Burlingame right-hander Grant Goodman was virtually unhittable in his first start of the season Saturday night, as the Panthers edged El Camino 2-1 at Washington Park.
This begs the question: What's going to happen when Goodman really finds his groove? He allowed one run on two hits while striking out seven in six inning of work, though he was in the stretch most the night as the senior issued five walks.
"This wasn't my best performance, obviously," Goodman said. "I usually pound the zone a little bit more. I was flying open a little too much. But in the fourth or fifth inning I felt like I got in my groove and felt like I did ... last year. So that was a good sign."
Last year was a special year for Goodman, who led Burlingame to a 20-win season by posting a 7-0 record while garnering PAL Pitcher of the Year honors. In November, he committed to USF on a baseball scholarship, then decided to celebrate by going out for Burlingame's varsity basketball squad - which went on to win a Central Coast Section Division III crown.
Goodman squandered no time between basketball and baseball season, though. On March 6 he was on the court as Burlingame was eliminated from the NorCal playoffs in a 58-50 loss to Campolindo. On March 7 he was on the Burlingame diamond for baseball practice. And on March 8 he made his season debut but working 2 2/3 innings of relief in Burlingame's 4-2 loss to Serra.
Now the senior is daring to dream big. When Burlingame baseball won its last CCS championship in 2010, Goodman was a freshman at Serra. Alas, that season stands as the benchmark for Goodman's senior-season goal.
"I hope that I'm the guy that just comes in here, glues everybody together and makes everybody have some fun, because that's the kind of person I am," Goodman said. "Go out there ... and hopefully get a CCS championship again this year."
The first order of business according to Burlingame manager Shawn Scott, however, is to iron out the kinks in Goodman's delivery that led to issuing five walks to El Camino.
"No, that's not a regular Grant Goodman start," Scott said. "A regular Grant Goodman start would not be four or five walks. He normally throws strikes and makes guys swing the bats. He was a little erratic tonight with his front side so there are things ... him and I are going to clean up this week with his bullpen. This is his first start, so we'll get him in the rhythm of pitching ... and he'll be alright."
El Camino (2-7) looked poised to get to Goodman early when Colts catcher Evan Giacomino, on just the fourth pitch of the game, scorched a double up the left-center gap. However, Giacomino's double was the only El Camino hit to leave the infield all night against Goodman. The only other Colts hit was an infield single in the fourth inning by Nick Moisant.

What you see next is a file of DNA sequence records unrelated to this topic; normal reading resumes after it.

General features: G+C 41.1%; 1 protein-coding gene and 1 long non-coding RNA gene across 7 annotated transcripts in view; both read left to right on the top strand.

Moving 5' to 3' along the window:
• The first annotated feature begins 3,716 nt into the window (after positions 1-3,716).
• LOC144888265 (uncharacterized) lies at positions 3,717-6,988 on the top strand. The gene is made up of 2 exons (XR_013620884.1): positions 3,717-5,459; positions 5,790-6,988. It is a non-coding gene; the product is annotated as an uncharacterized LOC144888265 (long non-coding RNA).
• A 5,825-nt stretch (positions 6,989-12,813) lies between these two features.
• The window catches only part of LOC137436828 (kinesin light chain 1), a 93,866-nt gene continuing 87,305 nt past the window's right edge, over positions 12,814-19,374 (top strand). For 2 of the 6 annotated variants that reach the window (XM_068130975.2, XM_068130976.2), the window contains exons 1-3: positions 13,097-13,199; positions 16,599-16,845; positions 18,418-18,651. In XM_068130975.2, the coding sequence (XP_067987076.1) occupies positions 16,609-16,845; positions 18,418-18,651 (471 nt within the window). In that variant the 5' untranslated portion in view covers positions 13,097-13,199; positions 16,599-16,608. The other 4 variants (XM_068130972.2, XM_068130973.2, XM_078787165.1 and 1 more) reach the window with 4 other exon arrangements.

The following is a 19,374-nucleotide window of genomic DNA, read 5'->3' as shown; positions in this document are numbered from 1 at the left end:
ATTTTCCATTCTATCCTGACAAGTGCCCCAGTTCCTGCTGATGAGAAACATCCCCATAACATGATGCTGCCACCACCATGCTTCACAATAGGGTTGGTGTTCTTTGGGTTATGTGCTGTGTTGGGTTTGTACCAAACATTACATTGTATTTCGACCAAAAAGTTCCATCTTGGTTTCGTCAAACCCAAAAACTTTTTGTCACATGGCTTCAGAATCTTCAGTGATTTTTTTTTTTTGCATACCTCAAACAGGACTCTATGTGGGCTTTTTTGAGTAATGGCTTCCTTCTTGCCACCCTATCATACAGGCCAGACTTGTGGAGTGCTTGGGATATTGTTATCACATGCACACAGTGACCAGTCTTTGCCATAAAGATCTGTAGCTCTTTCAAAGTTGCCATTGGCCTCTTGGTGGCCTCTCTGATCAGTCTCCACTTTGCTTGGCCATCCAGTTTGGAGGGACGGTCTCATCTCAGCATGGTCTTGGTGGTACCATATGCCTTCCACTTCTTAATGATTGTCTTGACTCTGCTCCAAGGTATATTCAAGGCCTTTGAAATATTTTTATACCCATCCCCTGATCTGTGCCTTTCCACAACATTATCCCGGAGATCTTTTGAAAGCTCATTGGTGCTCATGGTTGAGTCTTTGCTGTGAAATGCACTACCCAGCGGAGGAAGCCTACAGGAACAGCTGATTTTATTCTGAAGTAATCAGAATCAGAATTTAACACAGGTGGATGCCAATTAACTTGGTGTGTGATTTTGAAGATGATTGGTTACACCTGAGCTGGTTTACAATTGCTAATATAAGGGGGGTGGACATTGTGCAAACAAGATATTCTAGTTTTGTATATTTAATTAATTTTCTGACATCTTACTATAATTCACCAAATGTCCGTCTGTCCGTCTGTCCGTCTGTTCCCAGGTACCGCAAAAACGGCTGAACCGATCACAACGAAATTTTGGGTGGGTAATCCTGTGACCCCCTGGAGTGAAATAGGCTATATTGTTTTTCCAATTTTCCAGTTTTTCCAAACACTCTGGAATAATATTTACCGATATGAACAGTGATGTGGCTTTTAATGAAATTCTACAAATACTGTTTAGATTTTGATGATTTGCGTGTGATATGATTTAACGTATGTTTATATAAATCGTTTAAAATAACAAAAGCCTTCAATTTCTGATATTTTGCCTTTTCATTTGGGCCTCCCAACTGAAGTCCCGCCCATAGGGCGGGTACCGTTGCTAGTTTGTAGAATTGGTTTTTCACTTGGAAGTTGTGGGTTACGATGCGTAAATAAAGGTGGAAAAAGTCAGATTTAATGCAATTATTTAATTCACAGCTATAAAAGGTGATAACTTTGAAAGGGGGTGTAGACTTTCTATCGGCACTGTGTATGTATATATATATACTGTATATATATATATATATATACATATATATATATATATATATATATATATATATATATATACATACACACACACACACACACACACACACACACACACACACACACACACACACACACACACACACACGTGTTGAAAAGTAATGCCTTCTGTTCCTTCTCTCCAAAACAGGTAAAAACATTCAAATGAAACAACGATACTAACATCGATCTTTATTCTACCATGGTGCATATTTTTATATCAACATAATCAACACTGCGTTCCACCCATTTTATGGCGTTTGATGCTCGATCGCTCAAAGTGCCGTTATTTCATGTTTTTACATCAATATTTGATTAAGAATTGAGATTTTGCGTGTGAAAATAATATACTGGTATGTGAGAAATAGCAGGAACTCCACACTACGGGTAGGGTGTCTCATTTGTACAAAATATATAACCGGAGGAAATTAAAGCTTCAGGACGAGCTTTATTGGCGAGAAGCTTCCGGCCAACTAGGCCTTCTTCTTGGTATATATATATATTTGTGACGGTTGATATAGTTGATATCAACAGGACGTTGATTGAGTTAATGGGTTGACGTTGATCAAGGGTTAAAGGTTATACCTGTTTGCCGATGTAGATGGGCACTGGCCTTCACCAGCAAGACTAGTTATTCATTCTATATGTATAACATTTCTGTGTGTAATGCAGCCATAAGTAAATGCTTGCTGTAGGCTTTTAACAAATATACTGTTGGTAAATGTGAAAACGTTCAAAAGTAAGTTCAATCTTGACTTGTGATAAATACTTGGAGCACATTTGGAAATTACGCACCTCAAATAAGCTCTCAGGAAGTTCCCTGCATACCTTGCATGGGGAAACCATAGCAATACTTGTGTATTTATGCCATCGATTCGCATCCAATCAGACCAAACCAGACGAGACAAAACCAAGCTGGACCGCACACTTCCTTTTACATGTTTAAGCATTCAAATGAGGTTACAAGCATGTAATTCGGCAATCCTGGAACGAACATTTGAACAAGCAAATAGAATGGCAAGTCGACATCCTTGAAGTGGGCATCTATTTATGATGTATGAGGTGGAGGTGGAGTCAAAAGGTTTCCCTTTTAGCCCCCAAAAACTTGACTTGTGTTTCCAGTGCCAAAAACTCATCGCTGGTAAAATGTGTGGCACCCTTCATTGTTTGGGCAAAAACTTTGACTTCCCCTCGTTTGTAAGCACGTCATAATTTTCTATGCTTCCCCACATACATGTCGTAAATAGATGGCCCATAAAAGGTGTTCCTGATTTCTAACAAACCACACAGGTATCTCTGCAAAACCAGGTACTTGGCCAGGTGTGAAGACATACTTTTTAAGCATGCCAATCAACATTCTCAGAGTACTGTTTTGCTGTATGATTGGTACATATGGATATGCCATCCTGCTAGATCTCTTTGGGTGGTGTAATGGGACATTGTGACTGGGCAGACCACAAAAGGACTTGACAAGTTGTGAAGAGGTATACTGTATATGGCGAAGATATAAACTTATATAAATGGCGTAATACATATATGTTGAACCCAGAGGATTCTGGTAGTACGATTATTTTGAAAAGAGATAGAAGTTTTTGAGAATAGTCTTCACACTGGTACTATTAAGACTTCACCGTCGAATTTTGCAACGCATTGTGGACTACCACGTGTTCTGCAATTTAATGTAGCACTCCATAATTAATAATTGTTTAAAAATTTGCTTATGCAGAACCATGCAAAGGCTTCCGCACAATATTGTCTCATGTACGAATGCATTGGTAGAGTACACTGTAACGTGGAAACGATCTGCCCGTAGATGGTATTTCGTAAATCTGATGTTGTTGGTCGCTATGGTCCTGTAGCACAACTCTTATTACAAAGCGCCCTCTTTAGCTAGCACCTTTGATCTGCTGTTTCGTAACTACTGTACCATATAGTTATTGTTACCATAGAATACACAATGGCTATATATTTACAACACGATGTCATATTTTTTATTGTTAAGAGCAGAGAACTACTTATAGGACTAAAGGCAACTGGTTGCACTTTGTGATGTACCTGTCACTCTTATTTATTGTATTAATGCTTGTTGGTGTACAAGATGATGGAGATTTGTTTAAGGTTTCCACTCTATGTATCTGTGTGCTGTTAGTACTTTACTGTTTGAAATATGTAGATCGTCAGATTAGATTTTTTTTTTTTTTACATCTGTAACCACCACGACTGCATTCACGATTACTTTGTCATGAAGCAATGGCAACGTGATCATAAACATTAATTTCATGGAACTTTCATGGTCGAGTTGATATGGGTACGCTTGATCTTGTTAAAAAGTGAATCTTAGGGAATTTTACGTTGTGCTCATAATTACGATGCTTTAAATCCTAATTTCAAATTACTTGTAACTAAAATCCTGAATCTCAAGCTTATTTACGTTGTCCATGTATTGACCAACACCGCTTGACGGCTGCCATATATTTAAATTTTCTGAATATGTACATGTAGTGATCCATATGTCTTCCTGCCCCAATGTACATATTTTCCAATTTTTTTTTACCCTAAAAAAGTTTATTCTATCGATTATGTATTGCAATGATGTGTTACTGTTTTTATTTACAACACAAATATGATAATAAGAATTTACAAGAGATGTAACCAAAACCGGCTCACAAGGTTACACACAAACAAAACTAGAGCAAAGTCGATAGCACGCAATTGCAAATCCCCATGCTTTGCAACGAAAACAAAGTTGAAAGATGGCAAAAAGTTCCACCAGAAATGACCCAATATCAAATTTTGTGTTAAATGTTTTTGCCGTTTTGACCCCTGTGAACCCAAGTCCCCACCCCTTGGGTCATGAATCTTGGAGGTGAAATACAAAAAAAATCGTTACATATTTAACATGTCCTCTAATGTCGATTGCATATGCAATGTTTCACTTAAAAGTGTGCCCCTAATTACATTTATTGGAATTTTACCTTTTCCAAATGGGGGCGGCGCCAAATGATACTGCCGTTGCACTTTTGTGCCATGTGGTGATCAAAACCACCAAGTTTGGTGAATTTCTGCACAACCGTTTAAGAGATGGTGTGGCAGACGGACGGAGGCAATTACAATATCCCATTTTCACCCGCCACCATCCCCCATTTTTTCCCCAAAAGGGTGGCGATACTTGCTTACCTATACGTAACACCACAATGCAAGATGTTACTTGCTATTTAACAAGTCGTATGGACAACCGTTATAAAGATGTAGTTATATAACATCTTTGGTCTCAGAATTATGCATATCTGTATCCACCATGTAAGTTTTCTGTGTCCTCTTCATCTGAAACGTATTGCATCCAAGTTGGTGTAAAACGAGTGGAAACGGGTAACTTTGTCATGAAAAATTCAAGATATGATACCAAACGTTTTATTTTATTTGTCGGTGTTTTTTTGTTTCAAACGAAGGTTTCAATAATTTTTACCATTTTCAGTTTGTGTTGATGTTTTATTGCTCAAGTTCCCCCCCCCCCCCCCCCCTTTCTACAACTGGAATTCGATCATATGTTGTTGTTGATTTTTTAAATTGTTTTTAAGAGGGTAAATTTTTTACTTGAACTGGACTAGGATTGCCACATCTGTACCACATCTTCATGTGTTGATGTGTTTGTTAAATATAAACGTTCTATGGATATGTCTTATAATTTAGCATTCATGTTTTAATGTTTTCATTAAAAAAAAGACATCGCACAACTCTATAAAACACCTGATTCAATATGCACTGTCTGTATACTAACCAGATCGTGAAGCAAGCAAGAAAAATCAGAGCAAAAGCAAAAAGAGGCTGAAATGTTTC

"[Goodman] changed it up," Giacomino said. "He worked backwards a lot and it kept us off balance. He did a really good job at that."
Burlingame (7-1) got on the board in the bottom of the first by scratching out an unearned run against El Camino starter Josh Eclavea. With two outs, Goodman reached on an infield throwing error, then stole second and later scored on an RBI single by Andrew Brunicardi.
In the third, El Camino manufactured a run to tie it. Giacomino walked. He advanced to second on a passed ball, advanced to third on a wild pitch, then scored on a sacrifice fly off the bat of cleanup hitter Dominic Giuliani.
In the fourth, Burlingame took the lead for good. Jian Lee led off the inning with the loudest swing of the night when the lefty drove a triple up the right-center gap. Lee later scored on an RBI fielder's choice off the bat of Michael Franco.
El Camino had a chance to overtake Burlingame in the sixth, as the Colts had runners at second and third with one out. However, Goodman buckled down, notching a strikeout and a groundout to escape with the lead. El Camino stranded seven runners in the game.
In the seventh, Burlingame closer Vince Arobio earned his fourth save of the season by notching three strikeouts to end it.
"Lights out. That's what a closer does," Scott said. "He's very young on the mound. He's really feeling it and learning how to pitch. He used to be a thrower and now he's learning how to pitch."
El Camino has now lost three one-run ballgames this season. However, Colts manager Vic Messer was optimistic about his team's tenacity in playing close games, even though the results have not favored them thus far.
"That's the part of one-run games," Messer said. "It's not so much what we do better, or what they do better. Sometimes it's a bounce. Sometimes it's an umpire call. Sometimes it's a better swing. Sometimes they just beat us.... It becomes demoralizing. But what we need to do as a team is continue to work hard so hopefully the ball starts bouncing our way in a one-run game, then we'll be on the flipside."
Scott was a tad more cynical of Burlingame's second one-run win of the year, though he said he expects a lot more close games to come over the course of the 2013 season.
"Unfortunately it's what we do," Scott said. "We're battle tested early, which is good. Being battle tested early against some of the teams we've played against can help out later on in league, knowing that we can win a one-run ballgame and we're OK with our pitching staff -- our relievers -- to hold us in a one-run ballgame."